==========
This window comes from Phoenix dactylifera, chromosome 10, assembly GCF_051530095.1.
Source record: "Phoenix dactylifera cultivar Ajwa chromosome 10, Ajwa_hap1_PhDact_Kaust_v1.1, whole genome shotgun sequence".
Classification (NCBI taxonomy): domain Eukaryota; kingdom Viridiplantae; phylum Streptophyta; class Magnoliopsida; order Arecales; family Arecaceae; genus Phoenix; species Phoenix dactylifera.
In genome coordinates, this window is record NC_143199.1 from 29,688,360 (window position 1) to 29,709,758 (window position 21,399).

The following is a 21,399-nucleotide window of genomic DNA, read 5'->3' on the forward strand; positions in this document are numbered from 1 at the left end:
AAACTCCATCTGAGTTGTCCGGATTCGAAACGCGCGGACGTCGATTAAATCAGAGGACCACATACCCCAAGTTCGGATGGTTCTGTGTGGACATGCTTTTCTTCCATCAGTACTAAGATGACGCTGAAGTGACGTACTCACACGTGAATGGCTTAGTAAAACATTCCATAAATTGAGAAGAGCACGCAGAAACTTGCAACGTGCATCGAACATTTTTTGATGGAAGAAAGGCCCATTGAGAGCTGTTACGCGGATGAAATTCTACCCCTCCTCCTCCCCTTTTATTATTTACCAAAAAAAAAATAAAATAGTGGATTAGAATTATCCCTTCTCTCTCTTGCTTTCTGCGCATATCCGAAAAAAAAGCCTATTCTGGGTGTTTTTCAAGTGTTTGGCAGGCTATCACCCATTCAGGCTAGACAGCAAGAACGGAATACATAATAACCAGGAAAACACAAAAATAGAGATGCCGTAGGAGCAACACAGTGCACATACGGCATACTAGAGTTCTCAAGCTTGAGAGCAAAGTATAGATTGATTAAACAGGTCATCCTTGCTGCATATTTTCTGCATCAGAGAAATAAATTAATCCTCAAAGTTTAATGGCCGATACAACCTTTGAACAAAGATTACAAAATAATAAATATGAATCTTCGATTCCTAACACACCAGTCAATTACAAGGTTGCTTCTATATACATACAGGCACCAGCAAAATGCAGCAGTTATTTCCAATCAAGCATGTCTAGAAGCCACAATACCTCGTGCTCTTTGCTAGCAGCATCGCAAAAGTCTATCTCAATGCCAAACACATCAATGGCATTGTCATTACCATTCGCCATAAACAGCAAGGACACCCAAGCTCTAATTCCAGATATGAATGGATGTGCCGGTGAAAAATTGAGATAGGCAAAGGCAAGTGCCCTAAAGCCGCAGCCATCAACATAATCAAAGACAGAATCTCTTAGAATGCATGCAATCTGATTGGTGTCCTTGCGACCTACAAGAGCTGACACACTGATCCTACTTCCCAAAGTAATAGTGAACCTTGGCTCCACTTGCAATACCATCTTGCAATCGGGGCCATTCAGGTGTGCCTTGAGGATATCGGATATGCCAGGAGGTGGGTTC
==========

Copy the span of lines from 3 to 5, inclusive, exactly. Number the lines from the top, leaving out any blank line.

Classification (NCBI taxonomy): domain Eukaryota; kingdom Viridiplantae; phylum Streptophyta; class Magnoliopsida; order Arecales; family Arecaceae; genus Phoenix; species Phoenix dactylifera.
In genome coordinates, this window is record NC_143199.1 from 29,688,360 (window position 1) to 29,709,758 (window position 21,399).

The following is a 21,399-nucleotide window of genomic DNA, read 5'->3' on the forward strand; positions in this document are numbered from 1 at the left end: